A song of changing genders a literary gender analysis of



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6.5BACKGROUND RESEARCH


Fisher, Sheila. “Women and men in late medieval English romance”. In The Cambridge Companion to Medieval Romance, edited by Roberta L. Krueger. Cambridge University Press, 2000.

Frye, Northrop. The Secular Scripture: A Study of the Structure of Romance. Harvard University Press, 1976.

Krueger, Roberta. “Questions of gender in Old French courtly romance”. In The Cambridge Companion to Medieval Romance, edited by Roberta L. Krueger. Cambridge University Press, 2000.

Rider, Jeff. “The other worlds of romance”. In The Cambridge Companion to Medieval Romance, edited by Roberta L. Krueger. Cambridge University Press, 2000.

Whitt, David and Perlich, John, ed. Myth in the Modern World: Essays on Intersections with Ideology and Culture. Jefferson: McFarland & Company, Inc. Publishers, 2014.

Illustrations used in the report have been found in:

Martin, George R.R., and García Jr., Elio M., and Antonsson, Linda. The World of Ice and Fire: The Untold History of Westeros and the Game of Thrones. New York: Bantam Books, Random House, 2014.

Table of Contents


1 Introduction 5

1.1 Problem formulation 8

2 Methodology 9

3 Theory 11

3.1 Hegemonic Masculinity 11

3.1.1 Background and characteristics 11

3.2 Contemporary masculinity 14

3.2.1 Men in crisis 14

3.2.2 The death of chivalry 15

3.2.3 Revalorization of masculinity 16

3.3 “Masculine Revisionism” 19

3.3.1 Feminist Revisionism 19

3.3.2 “Masculine Revisionism” 19

4 Analysis 22

4.1 Characterization of main

male characters 22

4.1.1 Eddard Stark - Tradition 22

4.1.2 Jaime Lannister - Emasculation 30

4.2 “Masculine Revisionism” 48

4.2.1 Victimization 48

4.2.2 Negative portrayals 51

4.2.3 Oversimplification 53

5 Conclusion 57

6 Bibliography 61

6.1 Primary Literature 61

6.2 Scholarship for



A Song of Ice and Fire 61

6.3 Literature on

Gender and Masculinity 62

6.4 Statistics and Miscellaneous 63

6.5 Background research 64
7 Appendices 65

7.1 Statistical data on social crises 65

7.2 Character Gallery 69

7.3 Plot description of

A Song of Ice and Fire 71

7APPENDICES

7.1STATISTICAL DATA ON SOCIAL CRISES


In the following are statistical facts that support the notion that men and masculinity are in crisis today. The sheer amount of social issues that target men more frequently than women are a testament to that fact. I have chosen not to include this chapter in the main report because it seemed unnecessary to include a description this detailed in order to illustrate the fact that men in America today are struggling on many accounts. However, I always felt that the information here helps greatly in emphasizing the severity of the issues men face, which is why it has been included here instead.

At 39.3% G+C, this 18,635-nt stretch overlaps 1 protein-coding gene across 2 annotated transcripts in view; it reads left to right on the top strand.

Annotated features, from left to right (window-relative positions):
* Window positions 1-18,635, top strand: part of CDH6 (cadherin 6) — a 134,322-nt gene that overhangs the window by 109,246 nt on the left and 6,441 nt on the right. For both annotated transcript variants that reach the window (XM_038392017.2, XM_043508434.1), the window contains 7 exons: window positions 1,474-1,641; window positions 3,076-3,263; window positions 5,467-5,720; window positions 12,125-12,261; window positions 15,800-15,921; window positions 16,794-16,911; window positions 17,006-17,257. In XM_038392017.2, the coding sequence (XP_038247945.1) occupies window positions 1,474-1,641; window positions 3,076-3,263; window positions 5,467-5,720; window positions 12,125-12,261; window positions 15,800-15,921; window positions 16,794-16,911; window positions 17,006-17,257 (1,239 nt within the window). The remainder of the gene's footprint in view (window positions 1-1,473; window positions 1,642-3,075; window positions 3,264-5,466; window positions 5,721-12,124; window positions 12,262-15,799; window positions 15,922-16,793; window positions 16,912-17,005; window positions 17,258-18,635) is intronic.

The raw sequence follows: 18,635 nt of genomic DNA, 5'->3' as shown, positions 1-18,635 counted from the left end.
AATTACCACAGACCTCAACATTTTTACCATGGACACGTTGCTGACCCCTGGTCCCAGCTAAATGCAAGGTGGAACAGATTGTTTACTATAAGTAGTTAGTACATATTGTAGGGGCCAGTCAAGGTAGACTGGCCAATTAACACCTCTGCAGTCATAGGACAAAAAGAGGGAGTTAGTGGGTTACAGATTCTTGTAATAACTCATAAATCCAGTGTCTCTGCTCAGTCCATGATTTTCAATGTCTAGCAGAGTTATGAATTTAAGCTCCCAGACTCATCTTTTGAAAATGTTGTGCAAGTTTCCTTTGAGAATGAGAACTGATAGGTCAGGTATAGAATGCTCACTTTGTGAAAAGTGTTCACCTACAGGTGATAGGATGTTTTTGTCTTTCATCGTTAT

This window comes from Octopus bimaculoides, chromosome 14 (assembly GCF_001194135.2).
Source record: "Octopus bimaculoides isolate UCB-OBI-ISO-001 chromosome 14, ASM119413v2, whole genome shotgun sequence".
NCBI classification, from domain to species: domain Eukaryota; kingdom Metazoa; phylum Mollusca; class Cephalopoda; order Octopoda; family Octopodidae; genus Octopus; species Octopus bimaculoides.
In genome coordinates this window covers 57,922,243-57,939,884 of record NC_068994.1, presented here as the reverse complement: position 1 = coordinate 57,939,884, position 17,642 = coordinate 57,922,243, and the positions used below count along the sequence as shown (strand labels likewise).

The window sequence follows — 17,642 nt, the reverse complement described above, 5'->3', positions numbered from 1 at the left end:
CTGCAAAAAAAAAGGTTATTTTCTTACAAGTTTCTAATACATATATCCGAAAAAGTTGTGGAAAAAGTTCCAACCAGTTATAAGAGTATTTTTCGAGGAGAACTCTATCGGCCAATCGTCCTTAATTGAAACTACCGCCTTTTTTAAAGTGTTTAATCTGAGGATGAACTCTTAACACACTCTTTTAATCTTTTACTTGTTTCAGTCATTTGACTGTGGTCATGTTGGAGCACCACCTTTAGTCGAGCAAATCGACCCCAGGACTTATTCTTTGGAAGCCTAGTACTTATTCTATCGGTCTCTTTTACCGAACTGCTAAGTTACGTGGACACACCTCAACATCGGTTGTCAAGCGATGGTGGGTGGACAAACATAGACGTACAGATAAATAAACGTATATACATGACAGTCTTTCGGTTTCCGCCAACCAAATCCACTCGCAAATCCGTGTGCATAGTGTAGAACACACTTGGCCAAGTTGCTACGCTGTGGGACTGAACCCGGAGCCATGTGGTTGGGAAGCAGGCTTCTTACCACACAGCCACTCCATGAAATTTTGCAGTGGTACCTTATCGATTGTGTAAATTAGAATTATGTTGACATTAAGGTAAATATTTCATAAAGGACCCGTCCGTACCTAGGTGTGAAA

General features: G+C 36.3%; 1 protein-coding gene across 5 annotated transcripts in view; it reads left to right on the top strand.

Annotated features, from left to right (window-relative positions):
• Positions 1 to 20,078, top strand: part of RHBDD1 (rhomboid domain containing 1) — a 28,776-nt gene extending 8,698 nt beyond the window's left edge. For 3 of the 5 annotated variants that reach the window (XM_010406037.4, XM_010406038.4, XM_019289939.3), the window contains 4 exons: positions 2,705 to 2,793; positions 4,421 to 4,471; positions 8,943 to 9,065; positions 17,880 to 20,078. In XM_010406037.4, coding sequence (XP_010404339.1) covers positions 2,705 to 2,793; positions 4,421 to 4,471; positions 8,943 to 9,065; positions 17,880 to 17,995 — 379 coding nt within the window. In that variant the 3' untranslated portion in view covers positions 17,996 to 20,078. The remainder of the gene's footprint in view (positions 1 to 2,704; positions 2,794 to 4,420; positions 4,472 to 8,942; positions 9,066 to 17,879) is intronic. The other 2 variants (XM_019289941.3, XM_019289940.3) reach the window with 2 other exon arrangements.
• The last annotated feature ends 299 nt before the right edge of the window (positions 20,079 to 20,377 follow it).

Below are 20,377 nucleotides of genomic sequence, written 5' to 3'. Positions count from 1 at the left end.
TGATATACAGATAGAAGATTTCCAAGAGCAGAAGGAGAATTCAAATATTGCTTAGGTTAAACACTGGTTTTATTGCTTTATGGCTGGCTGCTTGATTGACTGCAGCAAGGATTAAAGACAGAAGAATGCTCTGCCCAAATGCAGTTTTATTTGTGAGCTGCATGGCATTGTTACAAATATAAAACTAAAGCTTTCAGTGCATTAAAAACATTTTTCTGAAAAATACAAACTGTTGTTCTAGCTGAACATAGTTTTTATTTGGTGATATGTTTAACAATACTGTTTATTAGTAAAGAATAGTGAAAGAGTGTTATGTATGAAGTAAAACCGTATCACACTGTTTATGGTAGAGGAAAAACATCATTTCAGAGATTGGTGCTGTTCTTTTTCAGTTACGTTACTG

Men’s work hours have seen dramatic changes since the arrival of capitalism. During pre-capitalist, feudal times people did not work very long hours, since they were dependent on the rise and setting of the sun and the changing seasons. In 1850, however, the average workweek was comprised of almost 70 hours – 52 weeks a year58. And even though labor movements and increased technology have reduced those prodigious work hours throughout the 20th century, the average amount of hours worked in the United States today is still higher than it was prior to the Industrial Revolution. In the following are a range of different social issues in which especially men are the victims. These issues are connected to the fact that many men overwork themselves in order to never be viewed as weak or emasculated. Andrew Kimbrell calls it the masculine mystique – the need to uphold the hegemonic masculine ideal in order to be called a man:

Heart disease, cancer and chronic lung disease have been the three most fatal illnesses in the United States in recent years and they target men far more often than women (although women’s statistics are gaining on the men due to more women pursuing ambitious careers)59. The pressure and stress of having to outperform oneself every day in order to keep moving upwards in one’s career is one main reason for this disproportionate negative rate for men. Although Kimbrell’s statistics are twenty years old, they have not changed much today:

For men between the ages of twenty-five and sixty-five, the death rate from heart disease is about three times that of women in the same age group. Though heart attacks are also the number-one killer of women, almost three-quarters of women who die of heart attacks are seventy-five or older. By this time the average man has been dead for two years”60.

Synnott also notes men’s unwillingness to visit a physician, “this apparent failure in self-care [as he calls it] is partly a consequence of the traditional male values of stoicism and self-reliance going beyond R.W Emerson to the warrior ideal61.

Higher equality between the genders in the last four or five decades has brought with it a higher proportion of women in the job market. But while women comprised 43% of the workforce in the United States in 2012, men fell victim to 92% of all job-related deaths in the same year62. Part of this discrepancy has to do with the fact that most work accidents happen in physically demanding jobs, like construction – thus primarily male-dominated industries. However, men are much more likely to take on dangerous tasks in favor of female workers, expressing the idea that women are still the frailer sex that needs to be protected. Emphasizing this notion is the fact that female soldiers in the U.S military have been barred from joining the infantry and live combat units in Iraq and Afghanistan, because of the belief that their presence will undermine “unit cohesion63.